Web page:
“They don’t actually bite, but they spray formic acid, so they can blind your pets, they’ll blind you if you get them near your eyes.
These crazy ants have recently made appearance in India,
Yellow Crazy Ants Leave Cattle Blind, Affect Crops In 7 Tamil Nadu Villages: Report
According to Australia’s Wet Tropics Management Authority, yellow crazy ants are named after their distinctive erratic movements when disturbed.
All India Edited by Amit Chaturvedi Updated: August 18, 2022
Hundreds of people living in seven Tamil Nadu villages are facing a strange problem – ant infestation. According to the BBC, yellow crazy ants are attacking their livestock and affecting their crop yields, putting their livelihoods in danger. The locals say that the cattle owned by them have lost sight and dead chickens and sometimes even snakes are found dead in the villages. The yellow crazy ant (scientific name Anoplolepis gracilipes) is listed as one of the top 100 worst invasive species by the International Union for Conservation of Nature (IUCN).
Forest officer Prabhu was quoted as saying by the BBC that an investigation has been ordered.
The outlet also spoke to Dr Pronoy Baidya, an entomologist who has done research on these ants. “They don’t have any diet preferences. They eat anything and everything,” he said.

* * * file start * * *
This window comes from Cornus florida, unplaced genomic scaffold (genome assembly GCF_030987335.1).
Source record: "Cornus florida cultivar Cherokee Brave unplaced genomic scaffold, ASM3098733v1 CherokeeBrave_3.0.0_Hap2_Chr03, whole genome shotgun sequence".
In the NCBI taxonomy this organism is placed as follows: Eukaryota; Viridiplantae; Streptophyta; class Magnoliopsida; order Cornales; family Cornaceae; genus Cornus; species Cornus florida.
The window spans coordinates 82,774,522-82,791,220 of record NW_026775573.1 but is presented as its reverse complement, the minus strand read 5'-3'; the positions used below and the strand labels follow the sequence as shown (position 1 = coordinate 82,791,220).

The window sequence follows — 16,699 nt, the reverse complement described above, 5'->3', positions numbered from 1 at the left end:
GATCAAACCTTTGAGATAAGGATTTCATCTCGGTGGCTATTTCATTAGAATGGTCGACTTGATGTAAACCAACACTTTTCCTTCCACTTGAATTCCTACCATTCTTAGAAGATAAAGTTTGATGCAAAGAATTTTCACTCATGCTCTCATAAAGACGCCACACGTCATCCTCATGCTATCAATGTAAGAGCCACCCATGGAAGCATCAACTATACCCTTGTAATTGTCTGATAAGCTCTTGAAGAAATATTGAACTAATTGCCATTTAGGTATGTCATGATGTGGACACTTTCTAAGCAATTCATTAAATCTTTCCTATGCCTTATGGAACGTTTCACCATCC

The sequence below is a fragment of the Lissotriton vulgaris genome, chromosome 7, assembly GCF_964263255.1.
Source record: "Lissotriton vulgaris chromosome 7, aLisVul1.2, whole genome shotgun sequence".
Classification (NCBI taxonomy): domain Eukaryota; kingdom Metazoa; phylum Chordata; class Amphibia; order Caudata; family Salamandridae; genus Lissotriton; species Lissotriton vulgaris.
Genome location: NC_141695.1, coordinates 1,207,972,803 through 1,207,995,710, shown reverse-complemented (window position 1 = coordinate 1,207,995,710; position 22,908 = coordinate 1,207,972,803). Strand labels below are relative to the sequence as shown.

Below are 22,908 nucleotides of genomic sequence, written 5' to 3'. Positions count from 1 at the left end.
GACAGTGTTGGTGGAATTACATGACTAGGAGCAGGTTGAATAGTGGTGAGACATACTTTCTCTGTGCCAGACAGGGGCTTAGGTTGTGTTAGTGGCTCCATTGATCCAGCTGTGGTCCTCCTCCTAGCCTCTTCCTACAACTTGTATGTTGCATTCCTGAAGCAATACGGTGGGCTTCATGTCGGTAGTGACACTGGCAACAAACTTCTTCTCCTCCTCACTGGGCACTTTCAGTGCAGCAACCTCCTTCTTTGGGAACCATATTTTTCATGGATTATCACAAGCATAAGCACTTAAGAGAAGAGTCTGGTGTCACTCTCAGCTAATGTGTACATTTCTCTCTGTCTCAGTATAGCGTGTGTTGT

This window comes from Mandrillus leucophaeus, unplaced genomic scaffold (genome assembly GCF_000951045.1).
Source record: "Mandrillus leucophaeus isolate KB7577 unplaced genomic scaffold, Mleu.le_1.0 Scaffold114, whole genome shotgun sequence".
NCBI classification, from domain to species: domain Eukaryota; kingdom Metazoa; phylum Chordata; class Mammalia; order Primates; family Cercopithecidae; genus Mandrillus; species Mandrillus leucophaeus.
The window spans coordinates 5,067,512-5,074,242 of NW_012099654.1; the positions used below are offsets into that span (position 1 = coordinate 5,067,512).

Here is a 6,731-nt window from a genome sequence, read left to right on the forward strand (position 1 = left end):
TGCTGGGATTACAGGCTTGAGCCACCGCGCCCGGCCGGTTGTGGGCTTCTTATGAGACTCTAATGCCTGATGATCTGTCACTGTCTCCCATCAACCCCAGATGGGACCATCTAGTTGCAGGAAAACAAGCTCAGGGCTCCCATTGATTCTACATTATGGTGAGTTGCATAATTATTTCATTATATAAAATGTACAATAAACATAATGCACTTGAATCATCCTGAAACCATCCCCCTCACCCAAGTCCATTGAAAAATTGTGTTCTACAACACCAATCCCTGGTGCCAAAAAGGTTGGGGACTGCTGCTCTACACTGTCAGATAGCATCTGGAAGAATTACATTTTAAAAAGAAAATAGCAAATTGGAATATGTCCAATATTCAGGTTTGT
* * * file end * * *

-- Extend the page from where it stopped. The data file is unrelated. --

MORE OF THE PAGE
These ants are dangerous because they do not bite or sting but spray formic acid, which can cause permanent blindness in animals, said WTMA. These ants are found in large numbers.
Invasive crazy ants disrupt pollination in pumpkin
Aathira Perinchery, THE HINDU │October 07, 2017
Ant presence may be deterring bees
There is yet another reason to be worried about invasive yellow crazy ants — these aggressive predators of native fauna also disrupt pollination in pumpkin plants causing crop loss finds a recent study published in the journal Biological Invasions. This is the first time that this has been recorded in any plant.
Pollination is vital for fruit formation. However, in the traditionally bee-pollinated pumpkin patches of northern Kerala’s Kasargod district, farmers now hand-pollinate their pumpkin patches, complaining of crop loss otherwise. Scientists at the Central University of Kerala decided to investigate why pumpkin pollinators here were failing.
Ineffective control options adopted to prevent the crazy ant infestation include ant baits, dusts and perimeter granules and sprays. But the ants and many other insects have become immune to the content used in these products. Moreover, the dust powder is insecticide formulated which is dangerous to humans as well as pests. Temporary relief from using products with pyrethroid insecticides is achieved, but re-application is necessary every two to three months.
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Our product works on the mechanism of repellency. It temporarily inhibits the mating cycle of the insects. The product impairs the ability of the insects to reproduce, that is the insects will not lay eggs or the laid eggs will be infertile. The product causes feeding disruption in an insect by triggering an unpleasant reaction within the insect which might try to feed on the application. The product temporarily blocks the reproduction system of the insects by hindering the release of vital hormones for growth.